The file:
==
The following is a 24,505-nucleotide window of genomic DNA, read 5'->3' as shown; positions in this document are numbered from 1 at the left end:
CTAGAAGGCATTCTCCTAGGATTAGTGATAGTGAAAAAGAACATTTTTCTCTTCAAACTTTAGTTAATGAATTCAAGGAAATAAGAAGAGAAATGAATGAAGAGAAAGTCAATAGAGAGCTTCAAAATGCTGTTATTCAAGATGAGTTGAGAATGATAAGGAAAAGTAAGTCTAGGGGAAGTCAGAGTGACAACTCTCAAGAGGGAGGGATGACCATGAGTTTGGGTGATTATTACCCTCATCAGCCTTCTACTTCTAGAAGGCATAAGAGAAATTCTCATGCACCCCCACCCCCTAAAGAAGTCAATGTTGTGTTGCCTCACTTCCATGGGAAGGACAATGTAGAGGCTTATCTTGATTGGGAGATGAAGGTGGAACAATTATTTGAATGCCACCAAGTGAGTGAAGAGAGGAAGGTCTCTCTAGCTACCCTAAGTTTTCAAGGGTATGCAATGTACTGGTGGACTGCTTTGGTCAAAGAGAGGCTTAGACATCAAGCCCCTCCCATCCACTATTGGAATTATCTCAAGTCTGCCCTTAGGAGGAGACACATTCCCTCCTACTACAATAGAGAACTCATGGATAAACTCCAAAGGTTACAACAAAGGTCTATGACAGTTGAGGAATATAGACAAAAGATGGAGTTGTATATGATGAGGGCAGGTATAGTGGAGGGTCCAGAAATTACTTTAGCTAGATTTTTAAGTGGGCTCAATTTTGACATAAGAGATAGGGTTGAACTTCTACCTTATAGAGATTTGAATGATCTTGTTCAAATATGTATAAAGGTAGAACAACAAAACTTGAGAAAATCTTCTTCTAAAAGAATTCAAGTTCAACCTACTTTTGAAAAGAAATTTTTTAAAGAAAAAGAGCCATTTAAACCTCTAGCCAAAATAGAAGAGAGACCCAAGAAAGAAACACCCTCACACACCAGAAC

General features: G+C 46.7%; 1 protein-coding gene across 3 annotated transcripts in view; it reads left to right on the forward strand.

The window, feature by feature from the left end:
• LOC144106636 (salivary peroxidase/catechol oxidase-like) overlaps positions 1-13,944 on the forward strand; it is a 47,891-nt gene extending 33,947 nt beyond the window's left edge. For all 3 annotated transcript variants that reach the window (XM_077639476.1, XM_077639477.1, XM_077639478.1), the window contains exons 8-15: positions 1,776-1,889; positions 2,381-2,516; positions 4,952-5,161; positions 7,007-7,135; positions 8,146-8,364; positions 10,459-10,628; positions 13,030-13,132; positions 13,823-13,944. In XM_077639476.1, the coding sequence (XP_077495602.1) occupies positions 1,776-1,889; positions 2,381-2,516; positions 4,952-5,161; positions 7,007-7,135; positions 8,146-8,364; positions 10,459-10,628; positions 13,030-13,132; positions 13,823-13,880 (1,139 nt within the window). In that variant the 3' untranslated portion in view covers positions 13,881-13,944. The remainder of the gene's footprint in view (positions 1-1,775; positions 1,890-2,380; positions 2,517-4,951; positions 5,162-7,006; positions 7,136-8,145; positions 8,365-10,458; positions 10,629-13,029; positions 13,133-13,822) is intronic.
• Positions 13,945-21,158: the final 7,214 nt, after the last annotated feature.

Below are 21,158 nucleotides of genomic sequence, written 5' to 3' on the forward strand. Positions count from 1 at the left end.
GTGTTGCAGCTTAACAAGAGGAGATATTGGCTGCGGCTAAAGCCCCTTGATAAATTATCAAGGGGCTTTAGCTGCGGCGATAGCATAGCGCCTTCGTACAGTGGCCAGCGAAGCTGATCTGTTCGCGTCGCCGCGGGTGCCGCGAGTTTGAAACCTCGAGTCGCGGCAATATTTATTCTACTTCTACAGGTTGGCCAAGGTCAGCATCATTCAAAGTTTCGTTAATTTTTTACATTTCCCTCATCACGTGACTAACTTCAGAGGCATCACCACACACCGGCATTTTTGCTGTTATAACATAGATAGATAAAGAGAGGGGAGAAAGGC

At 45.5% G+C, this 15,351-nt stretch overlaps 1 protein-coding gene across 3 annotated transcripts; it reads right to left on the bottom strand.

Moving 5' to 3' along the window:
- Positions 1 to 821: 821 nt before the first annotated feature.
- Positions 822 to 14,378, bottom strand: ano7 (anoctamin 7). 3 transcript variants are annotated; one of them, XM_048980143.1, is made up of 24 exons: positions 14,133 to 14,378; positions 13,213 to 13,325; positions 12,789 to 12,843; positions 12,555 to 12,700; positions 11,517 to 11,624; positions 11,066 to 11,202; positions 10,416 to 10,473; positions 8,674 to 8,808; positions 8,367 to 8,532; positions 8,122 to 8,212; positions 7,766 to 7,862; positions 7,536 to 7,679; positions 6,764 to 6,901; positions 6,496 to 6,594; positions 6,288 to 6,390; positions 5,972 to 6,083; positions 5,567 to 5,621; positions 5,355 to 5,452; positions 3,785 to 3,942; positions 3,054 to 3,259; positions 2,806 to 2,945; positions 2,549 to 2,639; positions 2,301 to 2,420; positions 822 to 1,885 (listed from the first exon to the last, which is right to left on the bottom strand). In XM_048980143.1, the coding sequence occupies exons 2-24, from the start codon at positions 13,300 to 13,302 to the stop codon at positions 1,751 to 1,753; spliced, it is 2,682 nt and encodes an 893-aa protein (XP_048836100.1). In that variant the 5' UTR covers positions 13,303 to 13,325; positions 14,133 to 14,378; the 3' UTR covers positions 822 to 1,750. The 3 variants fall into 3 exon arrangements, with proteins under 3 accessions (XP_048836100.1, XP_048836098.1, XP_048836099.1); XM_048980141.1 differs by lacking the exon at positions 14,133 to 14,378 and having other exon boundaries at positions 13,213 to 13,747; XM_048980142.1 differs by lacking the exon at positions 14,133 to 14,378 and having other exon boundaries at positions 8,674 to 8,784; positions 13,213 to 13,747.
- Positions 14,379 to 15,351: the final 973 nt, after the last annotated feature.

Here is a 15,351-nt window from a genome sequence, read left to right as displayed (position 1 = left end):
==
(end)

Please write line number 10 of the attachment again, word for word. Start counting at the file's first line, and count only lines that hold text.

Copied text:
Moving 5' to 3' along the window: